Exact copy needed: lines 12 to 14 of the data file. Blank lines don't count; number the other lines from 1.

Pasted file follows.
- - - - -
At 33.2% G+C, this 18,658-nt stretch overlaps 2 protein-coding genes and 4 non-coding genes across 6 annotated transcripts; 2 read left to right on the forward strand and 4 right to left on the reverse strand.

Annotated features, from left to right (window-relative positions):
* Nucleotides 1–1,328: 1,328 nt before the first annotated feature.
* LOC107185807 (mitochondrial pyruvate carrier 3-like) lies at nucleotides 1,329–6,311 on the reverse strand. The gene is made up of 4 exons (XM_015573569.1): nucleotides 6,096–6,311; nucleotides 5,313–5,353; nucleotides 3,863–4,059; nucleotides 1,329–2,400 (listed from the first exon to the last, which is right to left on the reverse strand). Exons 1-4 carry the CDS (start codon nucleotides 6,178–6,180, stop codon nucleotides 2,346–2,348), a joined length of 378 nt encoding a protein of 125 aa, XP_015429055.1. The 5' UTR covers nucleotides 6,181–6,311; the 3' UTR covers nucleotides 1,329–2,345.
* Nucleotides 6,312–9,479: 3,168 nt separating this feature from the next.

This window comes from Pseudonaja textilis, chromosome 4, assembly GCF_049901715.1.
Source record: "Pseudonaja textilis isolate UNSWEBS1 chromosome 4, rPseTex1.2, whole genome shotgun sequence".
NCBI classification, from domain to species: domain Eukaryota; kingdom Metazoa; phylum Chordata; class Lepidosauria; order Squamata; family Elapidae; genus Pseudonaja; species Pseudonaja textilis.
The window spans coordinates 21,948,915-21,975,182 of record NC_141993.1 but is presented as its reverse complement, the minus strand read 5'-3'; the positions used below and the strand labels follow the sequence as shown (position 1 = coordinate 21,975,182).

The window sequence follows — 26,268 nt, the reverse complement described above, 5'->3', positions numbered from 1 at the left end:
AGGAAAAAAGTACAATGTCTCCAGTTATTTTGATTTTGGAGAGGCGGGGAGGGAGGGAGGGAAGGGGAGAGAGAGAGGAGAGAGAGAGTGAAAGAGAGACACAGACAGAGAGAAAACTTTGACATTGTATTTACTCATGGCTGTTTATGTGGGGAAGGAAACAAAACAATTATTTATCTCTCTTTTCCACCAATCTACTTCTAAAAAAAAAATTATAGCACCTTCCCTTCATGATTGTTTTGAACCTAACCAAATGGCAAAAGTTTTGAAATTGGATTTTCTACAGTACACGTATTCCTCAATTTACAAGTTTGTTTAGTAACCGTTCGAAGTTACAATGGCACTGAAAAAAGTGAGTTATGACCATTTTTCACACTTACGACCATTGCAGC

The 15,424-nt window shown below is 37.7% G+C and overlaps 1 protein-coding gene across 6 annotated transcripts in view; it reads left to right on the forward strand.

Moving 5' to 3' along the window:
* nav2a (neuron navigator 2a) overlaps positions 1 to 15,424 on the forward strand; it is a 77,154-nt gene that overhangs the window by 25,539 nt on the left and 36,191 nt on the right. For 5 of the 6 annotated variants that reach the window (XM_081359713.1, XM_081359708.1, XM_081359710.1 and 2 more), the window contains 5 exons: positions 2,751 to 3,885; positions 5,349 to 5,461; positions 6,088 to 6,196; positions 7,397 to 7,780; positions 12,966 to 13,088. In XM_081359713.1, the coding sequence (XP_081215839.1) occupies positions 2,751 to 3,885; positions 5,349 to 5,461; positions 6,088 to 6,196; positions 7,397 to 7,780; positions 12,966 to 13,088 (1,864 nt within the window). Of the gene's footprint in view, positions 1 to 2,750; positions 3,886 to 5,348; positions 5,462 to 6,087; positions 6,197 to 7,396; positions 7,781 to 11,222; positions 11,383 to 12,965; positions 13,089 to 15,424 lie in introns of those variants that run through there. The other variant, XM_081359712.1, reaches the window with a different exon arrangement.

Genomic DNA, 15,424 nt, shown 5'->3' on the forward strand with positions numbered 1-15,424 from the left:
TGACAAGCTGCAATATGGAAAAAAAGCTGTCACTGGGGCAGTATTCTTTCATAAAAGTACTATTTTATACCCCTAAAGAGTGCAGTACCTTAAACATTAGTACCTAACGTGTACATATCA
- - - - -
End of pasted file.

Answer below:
The 15,424-nt window shown below is 37.7% G+C and overlaps 1 protein-coding gene across 6 annotated transcripts in view; it reads left to right on the forward strand.

Moving 5' to 3' along the window:
* nav2a (neuron navigator 2a) overlaps positions 1 to 15,424 on the forward strand; it is a 77,154-nt gene that overhangs the window by 25,539 nt on the left and 36,191 nt on the right. For 5 of the 6 annotated variants that reach the window (XM_081359713.1, XM_081359708.1, XM_081359710.1 and 2 more), the window contains 5 exons: positions 2,751 to 3,885; positions 5,349 to 5,461; positions 6,088 to 6,196; positions 7,397 to 7,780; positions 12,966 to 13,088. In XM_081359713.1, the coding sequence (XP_081215839.1) occupies positions 2,751 to 3,885; positions 5,349 to 5,461; positions 6,088 to 6,196; positions 7,397 to 7,780; positions 12,966 to 13,088 (1,864 nt within the window). Of the gene's footprint in view, positions 1 to 2,750; positions 3,886 to 5,348; positions 5,462 to 6,087; positions 6,197 to 7,396; positions 7,781 to 11,222; positions 11,383 to 12,965; positions 13,089 to 15,424 lie in introns of those variants that run through there. The other variant, XM_081359712.1, reaches the window with a different exon arrangement.